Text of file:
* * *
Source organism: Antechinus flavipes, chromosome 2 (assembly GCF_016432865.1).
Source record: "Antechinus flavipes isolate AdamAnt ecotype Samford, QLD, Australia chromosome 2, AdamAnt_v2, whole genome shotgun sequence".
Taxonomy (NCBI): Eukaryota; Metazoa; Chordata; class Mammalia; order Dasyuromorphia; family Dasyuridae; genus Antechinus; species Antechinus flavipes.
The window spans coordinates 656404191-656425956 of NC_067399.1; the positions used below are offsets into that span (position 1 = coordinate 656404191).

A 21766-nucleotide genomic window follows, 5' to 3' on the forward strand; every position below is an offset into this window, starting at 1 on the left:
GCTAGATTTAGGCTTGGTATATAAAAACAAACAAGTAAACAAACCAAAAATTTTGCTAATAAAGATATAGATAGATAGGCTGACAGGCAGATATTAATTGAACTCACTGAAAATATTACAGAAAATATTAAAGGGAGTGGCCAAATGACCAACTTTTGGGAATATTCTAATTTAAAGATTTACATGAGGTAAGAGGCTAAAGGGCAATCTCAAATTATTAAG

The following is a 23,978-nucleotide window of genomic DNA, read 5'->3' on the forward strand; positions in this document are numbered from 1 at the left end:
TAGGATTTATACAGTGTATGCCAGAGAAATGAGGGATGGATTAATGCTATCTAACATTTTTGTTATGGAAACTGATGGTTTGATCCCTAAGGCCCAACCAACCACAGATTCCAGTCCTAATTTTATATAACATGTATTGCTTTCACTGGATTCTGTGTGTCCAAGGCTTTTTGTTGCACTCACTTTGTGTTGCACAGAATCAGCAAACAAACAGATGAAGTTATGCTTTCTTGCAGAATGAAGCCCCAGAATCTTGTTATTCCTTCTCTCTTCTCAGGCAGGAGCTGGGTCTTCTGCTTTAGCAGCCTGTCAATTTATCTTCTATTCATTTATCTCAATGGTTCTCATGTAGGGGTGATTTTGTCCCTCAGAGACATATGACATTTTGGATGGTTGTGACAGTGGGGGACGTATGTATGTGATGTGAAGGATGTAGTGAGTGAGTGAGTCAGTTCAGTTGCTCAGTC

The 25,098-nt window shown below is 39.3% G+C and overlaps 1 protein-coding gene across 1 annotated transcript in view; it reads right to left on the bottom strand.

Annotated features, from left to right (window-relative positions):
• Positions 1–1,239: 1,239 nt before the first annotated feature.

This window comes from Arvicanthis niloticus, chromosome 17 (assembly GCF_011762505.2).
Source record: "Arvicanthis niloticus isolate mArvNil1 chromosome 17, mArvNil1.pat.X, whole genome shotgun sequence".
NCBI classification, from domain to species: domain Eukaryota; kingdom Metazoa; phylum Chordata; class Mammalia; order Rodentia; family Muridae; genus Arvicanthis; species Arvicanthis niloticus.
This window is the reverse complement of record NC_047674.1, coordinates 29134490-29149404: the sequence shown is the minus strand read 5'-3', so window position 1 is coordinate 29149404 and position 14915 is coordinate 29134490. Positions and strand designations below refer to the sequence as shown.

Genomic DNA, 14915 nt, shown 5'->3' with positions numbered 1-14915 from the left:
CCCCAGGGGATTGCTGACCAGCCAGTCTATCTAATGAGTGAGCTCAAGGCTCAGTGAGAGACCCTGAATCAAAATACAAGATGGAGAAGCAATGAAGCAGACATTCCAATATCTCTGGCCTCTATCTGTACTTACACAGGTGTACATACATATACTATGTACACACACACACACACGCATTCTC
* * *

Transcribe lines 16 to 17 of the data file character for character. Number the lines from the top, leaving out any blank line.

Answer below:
Genomic DNA, 14915 nt, shown 5'->3' with positions numbered 1-14915 from the left:
CCCCAGGGGATTGCTGACCAGCCAGTCTATCTAATGAGTGAGCTCAAGGCTCAGTGAGAGACCCTGAATCAAAATACAAGATGGAGAAGCAATGAAGCAGACATTCCAATATCTCTGGCCTCTATCTGTACTTACACAGGTGTACATACATATACTATGTACACACACACACACACGCATTCTC